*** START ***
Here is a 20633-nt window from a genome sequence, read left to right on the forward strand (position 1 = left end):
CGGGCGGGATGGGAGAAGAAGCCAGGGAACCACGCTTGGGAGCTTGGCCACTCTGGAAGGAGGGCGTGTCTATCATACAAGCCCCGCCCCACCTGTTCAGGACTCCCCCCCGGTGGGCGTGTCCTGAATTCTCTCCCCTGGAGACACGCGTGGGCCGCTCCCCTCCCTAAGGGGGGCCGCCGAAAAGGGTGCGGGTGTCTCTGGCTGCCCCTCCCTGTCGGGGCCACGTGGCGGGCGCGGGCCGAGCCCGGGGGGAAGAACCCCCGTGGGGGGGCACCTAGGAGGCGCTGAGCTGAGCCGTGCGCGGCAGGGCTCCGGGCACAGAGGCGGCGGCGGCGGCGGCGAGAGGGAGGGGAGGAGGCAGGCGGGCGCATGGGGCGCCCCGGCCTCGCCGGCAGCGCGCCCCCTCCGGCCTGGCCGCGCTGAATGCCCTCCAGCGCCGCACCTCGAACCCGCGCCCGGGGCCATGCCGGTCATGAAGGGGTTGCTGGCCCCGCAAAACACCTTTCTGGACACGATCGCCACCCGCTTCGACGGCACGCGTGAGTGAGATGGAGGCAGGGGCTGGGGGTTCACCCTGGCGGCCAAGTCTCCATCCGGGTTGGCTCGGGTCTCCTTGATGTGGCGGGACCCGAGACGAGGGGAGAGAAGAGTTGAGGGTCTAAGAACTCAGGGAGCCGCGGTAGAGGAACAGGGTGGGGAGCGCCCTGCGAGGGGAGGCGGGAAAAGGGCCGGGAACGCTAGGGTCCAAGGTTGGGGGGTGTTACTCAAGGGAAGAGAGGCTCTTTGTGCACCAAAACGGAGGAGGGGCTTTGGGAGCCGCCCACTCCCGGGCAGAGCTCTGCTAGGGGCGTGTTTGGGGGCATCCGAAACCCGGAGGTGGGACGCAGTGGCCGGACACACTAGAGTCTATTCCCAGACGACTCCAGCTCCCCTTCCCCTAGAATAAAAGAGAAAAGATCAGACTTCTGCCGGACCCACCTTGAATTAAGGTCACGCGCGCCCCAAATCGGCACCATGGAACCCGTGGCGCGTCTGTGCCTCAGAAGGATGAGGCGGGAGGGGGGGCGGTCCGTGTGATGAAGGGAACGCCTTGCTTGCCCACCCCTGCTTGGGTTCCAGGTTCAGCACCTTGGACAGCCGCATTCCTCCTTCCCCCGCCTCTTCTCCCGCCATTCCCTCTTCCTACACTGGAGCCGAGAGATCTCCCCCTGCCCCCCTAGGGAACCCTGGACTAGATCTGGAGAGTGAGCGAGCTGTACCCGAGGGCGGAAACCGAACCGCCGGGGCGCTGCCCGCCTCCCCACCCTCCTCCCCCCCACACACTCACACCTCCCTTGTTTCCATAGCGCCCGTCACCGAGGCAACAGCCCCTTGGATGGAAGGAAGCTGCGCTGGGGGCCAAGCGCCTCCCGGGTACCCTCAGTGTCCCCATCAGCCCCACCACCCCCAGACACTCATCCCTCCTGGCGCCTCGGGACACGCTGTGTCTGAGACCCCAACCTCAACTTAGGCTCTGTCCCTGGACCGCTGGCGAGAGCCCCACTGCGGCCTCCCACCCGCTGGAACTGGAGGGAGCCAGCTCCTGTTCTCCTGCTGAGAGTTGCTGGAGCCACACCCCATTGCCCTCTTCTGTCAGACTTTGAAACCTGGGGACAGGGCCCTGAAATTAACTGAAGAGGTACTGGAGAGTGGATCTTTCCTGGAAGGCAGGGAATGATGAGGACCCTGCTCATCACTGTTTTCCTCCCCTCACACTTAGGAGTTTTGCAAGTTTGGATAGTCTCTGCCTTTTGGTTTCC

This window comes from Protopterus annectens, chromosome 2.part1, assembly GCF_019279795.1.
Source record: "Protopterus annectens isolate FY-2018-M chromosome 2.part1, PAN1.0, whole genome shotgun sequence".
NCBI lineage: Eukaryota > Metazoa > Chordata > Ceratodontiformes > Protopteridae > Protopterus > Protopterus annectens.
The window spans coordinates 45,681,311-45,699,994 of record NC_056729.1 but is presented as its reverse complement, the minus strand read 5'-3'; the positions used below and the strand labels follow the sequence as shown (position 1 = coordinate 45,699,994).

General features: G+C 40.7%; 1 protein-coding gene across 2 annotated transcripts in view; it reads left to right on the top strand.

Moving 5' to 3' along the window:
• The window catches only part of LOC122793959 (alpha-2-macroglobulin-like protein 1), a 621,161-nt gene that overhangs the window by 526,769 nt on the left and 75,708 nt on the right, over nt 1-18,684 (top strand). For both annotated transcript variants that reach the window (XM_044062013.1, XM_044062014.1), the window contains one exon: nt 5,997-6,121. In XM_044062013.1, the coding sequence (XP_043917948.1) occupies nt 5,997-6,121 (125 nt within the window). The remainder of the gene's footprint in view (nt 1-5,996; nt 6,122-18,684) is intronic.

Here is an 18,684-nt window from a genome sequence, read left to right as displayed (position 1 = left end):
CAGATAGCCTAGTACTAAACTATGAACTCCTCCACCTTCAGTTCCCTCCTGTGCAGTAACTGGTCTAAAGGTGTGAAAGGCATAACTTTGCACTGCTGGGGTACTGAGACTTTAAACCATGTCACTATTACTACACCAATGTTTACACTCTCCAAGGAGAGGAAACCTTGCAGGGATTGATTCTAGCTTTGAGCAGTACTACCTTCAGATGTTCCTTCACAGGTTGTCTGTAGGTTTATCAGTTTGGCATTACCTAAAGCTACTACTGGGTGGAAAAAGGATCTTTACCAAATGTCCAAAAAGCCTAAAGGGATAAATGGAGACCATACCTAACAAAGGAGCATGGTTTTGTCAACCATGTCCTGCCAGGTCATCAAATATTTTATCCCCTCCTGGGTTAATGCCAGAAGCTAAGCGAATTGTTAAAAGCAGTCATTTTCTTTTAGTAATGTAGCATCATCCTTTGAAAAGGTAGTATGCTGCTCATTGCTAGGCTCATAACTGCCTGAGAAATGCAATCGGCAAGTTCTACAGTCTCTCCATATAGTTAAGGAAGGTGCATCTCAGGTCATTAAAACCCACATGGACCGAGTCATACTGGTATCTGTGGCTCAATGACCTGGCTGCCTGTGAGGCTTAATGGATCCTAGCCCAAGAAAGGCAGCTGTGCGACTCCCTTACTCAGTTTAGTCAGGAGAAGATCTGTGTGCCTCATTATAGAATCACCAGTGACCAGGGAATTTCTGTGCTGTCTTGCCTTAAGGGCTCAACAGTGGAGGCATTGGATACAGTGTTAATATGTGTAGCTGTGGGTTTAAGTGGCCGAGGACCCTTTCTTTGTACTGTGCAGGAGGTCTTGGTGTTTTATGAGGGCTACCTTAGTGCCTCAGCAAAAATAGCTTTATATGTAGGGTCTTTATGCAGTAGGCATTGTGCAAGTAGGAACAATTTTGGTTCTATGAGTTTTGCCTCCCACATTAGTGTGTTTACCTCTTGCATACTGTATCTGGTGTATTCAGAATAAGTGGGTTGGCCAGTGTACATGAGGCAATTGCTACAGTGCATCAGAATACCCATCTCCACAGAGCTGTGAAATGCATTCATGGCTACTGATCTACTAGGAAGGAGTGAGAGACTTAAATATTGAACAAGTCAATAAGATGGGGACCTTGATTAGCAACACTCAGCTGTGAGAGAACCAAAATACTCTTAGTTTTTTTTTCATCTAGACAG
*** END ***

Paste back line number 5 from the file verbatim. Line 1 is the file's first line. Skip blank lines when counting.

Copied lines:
NCBI lineage: Eukaryota > Metazoa > Chordata > Ceratodontiformes > Protopteridae > Protopterus > Protopterus annectens.